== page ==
Forecasters expect this week's inflation report to show Canada's inflation rate fell last month, but financial markets are still unsure whether a June interest rate cut is in the cards for the Bank of Canada.

Statistics Canada is set to release its April consumer price index report Tuesday. The new inflation data will be consequential for the Bank of Canada as it gears up for its June 5 interest rate decision.

BMO chief economist Douglas Porter says he expects the annual inflation rate slowed to 2.8 per cent in April, down a tick from 2.9 per cent in March. He also anticipates core measures of inflation, which strip out volatile prices, inched lower as well.

But Porter said the central bank may need to see an even lower inflation print to be convinced to cut interest rates next month.

"I think it will probably take something even a little bit milder than what we're calling for to convince (the BoC) to cut in June," Porter said in an interview.

Economists have been widely expecting the central bank to begin lowering its policy rate in June or July, given the economy has clearly slowed in response to higher interest rates.

But recent strong employment figures have shifted expectations away from an interest rate cut next month. That's made the upcoming inflation report particularly important for forecasters who are trying to solidify their rate calls.

The fact that the U.S. Federal Reserve may take longer to begin lowering its policy rate is also tempering rate cut expectations in Canada.

Financial markets are currently placing the odds of a Bank of Canada rate cut in June at about 40 per cent, Porter said.

Over the last few months, the Bank of Canada has been encouraged by the slowdown in price growth. Core measures of inflation have trended downward and high inflation has become less broad-based in the economy.

Governor Tiff Macklem has acknowledged the central bank is inching closer to an interest rate cut. But he said the central bank needs to see the downward momentum sustained for longer.

“I realize that what most Canadians want to know is when we will lower our policy interest rate. What do we need to see to be convinced it’s time to cut?” Macklem said at the April rate decision.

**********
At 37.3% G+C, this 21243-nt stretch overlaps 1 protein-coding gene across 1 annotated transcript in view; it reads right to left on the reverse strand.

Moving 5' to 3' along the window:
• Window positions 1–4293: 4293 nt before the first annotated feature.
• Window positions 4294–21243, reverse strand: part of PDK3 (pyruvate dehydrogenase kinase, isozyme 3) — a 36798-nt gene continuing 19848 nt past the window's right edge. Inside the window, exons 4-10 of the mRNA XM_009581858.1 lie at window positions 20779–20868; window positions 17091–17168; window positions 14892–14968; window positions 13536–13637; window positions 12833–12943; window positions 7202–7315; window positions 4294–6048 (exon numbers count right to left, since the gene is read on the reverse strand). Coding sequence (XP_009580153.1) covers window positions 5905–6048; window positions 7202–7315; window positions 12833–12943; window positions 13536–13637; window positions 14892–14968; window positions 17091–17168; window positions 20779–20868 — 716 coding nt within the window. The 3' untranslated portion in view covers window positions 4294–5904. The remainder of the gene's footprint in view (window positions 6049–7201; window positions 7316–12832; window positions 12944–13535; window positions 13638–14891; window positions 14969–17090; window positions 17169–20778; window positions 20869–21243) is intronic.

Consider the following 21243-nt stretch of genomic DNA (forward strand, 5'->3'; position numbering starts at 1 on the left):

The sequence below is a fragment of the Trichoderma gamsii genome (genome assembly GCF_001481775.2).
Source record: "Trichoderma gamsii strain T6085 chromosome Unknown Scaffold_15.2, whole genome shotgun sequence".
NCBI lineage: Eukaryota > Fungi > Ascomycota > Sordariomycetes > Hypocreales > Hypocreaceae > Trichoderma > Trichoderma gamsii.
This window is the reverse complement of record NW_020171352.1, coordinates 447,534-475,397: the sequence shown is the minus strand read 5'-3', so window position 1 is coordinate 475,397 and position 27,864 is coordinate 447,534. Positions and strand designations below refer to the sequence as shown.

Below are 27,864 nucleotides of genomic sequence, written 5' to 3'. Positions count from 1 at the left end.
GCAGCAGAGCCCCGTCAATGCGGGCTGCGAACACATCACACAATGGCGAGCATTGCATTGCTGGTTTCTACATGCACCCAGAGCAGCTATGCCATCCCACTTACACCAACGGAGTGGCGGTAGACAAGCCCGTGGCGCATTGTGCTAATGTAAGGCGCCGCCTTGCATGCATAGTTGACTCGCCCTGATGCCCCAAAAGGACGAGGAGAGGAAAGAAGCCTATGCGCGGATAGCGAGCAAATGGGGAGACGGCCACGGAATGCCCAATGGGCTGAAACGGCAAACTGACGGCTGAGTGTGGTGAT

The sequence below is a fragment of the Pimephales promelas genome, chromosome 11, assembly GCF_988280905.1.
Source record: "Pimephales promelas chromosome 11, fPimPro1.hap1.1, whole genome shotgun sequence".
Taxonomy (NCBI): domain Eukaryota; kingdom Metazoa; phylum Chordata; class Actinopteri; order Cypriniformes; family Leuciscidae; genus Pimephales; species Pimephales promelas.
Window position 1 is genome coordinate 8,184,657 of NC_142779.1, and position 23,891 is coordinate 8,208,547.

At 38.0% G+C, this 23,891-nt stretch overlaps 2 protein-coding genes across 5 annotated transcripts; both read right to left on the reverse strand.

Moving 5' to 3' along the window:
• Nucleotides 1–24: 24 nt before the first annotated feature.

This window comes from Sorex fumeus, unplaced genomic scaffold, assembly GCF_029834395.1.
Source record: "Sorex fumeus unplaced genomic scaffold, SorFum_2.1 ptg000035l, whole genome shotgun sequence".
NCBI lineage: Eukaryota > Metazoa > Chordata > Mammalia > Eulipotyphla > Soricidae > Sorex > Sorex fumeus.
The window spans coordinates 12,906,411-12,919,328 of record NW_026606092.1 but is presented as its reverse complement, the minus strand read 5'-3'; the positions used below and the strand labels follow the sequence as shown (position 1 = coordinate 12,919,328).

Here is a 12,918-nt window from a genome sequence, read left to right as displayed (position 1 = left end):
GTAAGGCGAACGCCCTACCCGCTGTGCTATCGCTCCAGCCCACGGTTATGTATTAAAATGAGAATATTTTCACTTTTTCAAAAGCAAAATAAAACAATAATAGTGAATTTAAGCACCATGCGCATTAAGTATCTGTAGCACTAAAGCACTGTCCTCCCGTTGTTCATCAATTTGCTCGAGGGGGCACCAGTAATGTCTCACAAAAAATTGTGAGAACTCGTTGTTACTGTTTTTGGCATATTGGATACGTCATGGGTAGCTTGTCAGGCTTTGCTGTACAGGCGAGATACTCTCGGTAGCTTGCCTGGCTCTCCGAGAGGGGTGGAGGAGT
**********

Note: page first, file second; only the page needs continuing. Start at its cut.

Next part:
“The short answer is, we are seeing what we need to see but we need to see it for longer to be confident that progress toward price stability will be sustained.”

The summary of deliberations released two weeks after the April interest rate decision suggested the members of the governing council were split on how long the Bank of Canada should wait before cutting interest rates.

"Some members emphasized that, with the economy performing well, the risk had diminished that restrictive monetary policy would slow the economy more than necessary to return inflation to target," the summary said. "Others placed more emphasis on the progress made in bringing inflation down."

The Bank of Canada's key interest rate currently sits at five per cent, the highest it's been since 2001.

Meanwhile, some economists are holding on to their bet of a rate cut in June.

"Absent an upside surprise, we think the soft conditions in the economy and labour markets should warrant a 25 basis points interest rate cut from the BoC in June," wrote RBC economists in a client note on Friday.

RBC is forecasting the annual inflation rate fell to 2.7 per cent in April.

Royce Mendes, managing director and head of macro strategy at Desjardins, also expects Tuesday's inflation report to set the stage for an interest rate cut in a few weeks.

"From the metrics that we watch most closely, underlying inflation is normalizing. And we should see more evidence of that in the upcoming report," Mendes said.

"I think that will tip the scales in favour of a June Bank of Canada rate cut to begin the cutting cycle.

This report by The Canadian Press was first published May 19, 2024.